Even on the coldest nights this winter, thousands of people in the state have walked outside -- through the snow and ice -- to an outhouse.
"You have to come out," said a Nash County man, who didn't want to give his name. "You've got to go. You've got to go somewhere. You can't do it inside the house. You've got to come out."
The man said his family would be thrilled to have an indoor bathroom and hot water. He's one of 800 people in Nash and Edgecombe counties who don't have indoor bathrooms.
A Rocky Mount church is trying to help many of them.
Ebenezer Missionary Baptist has been replacing homes for flood victims. Now, it's adding indoor plumbing to its list.
Edgecombe County is also trying to help. It has a $400,000 grant from the state for homes needing urgent repair.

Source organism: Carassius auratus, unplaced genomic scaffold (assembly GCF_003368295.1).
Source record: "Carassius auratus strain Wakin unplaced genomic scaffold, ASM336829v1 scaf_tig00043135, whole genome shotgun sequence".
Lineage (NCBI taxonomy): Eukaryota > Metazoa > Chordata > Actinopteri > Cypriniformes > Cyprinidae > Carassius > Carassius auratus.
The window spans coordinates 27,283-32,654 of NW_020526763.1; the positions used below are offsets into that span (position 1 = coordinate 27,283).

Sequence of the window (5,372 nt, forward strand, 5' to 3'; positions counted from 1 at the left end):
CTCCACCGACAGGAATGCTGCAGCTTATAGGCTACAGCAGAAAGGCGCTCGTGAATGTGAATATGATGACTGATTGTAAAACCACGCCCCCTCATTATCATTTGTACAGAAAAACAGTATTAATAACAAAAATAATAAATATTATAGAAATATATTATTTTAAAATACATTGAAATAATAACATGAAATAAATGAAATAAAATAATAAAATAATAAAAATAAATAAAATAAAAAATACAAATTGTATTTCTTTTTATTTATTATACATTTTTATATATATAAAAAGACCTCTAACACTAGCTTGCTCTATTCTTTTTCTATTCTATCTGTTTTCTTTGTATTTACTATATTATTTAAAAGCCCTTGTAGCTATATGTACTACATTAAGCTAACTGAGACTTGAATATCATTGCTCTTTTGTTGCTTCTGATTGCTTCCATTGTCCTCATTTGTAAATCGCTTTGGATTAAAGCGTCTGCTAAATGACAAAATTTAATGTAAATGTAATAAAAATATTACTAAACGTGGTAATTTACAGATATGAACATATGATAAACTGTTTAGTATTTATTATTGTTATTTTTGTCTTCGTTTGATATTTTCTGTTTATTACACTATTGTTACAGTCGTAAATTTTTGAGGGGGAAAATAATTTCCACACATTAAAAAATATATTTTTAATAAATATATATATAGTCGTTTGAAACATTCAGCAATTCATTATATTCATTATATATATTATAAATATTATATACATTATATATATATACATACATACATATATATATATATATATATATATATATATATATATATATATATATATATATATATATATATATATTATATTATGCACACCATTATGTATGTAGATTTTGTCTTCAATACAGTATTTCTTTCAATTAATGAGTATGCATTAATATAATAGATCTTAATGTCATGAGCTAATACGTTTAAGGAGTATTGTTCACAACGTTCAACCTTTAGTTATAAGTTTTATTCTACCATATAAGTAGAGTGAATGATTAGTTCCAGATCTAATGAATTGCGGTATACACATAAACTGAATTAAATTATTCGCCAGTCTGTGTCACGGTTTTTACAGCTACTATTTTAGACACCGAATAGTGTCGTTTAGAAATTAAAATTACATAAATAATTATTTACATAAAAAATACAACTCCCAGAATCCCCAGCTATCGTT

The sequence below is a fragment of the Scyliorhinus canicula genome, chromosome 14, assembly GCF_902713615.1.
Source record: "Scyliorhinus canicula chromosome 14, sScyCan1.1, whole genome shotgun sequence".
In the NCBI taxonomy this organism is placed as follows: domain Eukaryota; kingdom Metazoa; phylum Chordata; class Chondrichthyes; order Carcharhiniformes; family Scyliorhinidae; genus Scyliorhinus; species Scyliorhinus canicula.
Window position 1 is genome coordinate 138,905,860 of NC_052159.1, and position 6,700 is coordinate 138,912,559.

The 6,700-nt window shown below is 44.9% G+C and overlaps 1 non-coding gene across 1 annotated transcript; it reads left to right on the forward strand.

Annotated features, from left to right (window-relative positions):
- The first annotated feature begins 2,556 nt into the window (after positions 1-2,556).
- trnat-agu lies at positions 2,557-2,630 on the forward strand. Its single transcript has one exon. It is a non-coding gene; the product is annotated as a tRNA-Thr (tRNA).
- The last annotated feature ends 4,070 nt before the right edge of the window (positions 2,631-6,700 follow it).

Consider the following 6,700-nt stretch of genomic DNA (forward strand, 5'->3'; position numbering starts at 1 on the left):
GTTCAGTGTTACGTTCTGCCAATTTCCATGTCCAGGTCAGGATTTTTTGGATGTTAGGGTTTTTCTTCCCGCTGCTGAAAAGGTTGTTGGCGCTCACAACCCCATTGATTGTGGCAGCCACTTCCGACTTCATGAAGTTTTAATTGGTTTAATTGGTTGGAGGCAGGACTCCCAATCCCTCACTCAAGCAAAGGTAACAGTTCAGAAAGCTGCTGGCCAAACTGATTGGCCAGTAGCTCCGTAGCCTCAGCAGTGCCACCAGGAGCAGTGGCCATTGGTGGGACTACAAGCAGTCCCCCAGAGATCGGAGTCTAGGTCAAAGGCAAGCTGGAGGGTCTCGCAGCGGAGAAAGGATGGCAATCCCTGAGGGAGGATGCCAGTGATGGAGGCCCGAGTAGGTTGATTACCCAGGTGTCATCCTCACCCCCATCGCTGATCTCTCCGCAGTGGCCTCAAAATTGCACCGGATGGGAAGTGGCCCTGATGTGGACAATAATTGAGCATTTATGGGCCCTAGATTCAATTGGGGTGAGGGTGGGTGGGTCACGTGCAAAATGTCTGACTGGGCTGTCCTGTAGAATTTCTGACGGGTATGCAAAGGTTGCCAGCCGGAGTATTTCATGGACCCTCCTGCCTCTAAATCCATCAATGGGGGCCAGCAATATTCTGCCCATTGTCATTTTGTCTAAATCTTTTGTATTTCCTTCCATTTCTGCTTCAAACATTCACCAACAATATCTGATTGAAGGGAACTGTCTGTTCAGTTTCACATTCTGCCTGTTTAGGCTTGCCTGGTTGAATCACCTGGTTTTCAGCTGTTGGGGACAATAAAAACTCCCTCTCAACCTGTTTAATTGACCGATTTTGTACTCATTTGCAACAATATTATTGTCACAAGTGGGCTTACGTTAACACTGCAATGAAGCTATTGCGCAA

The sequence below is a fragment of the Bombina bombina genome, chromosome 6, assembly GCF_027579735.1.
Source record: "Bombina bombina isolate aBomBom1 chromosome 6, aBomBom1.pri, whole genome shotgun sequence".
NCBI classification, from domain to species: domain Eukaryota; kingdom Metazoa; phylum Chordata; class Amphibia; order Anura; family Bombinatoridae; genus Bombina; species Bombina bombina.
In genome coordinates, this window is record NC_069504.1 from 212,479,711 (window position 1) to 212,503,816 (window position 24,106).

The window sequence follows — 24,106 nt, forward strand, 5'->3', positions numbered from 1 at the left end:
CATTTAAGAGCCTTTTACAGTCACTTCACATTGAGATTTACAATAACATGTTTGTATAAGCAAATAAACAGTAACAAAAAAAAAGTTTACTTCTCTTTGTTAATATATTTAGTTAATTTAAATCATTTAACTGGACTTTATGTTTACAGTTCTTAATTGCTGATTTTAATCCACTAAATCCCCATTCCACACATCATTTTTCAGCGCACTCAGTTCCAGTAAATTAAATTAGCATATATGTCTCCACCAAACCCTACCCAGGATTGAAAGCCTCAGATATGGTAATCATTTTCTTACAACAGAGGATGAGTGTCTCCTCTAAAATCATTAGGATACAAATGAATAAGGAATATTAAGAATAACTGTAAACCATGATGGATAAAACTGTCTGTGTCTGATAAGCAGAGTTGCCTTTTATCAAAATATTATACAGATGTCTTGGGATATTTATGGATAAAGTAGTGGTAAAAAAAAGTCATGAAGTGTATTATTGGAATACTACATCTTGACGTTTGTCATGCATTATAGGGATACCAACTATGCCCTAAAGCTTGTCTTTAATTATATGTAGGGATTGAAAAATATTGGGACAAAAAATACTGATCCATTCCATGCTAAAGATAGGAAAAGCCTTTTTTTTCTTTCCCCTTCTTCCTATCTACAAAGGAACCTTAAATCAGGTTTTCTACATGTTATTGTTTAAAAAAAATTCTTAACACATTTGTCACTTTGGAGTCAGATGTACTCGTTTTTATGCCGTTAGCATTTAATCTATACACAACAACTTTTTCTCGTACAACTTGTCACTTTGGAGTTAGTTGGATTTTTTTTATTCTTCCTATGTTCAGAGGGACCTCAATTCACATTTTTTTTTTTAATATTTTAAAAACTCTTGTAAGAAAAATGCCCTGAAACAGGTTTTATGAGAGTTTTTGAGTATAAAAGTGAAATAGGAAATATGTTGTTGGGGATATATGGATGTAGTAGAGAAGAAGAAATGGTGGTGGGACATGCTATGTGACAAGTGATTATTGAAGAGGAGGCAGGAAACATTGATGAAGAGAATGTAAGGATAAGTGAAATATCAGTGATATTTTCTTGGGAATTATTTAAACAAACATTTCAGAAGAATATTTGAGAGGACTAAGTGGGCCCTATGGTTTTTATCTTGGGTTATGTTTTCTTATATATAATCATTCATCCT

County officials say the grant money can't go far because there's a $30,000 limit on each home. They say some of the homes are so far gone that $30,000 is just the beginning.
Senior citizens, single parents and people with disabilities are at the top of the priority list.
Some county commissioners believe landlords should be required to install indoor bathrooms. But others worry that a new regulation could do more harm than good.
In some cases, the repairs could cost more than the rent, leading landowners to consider not renting at all.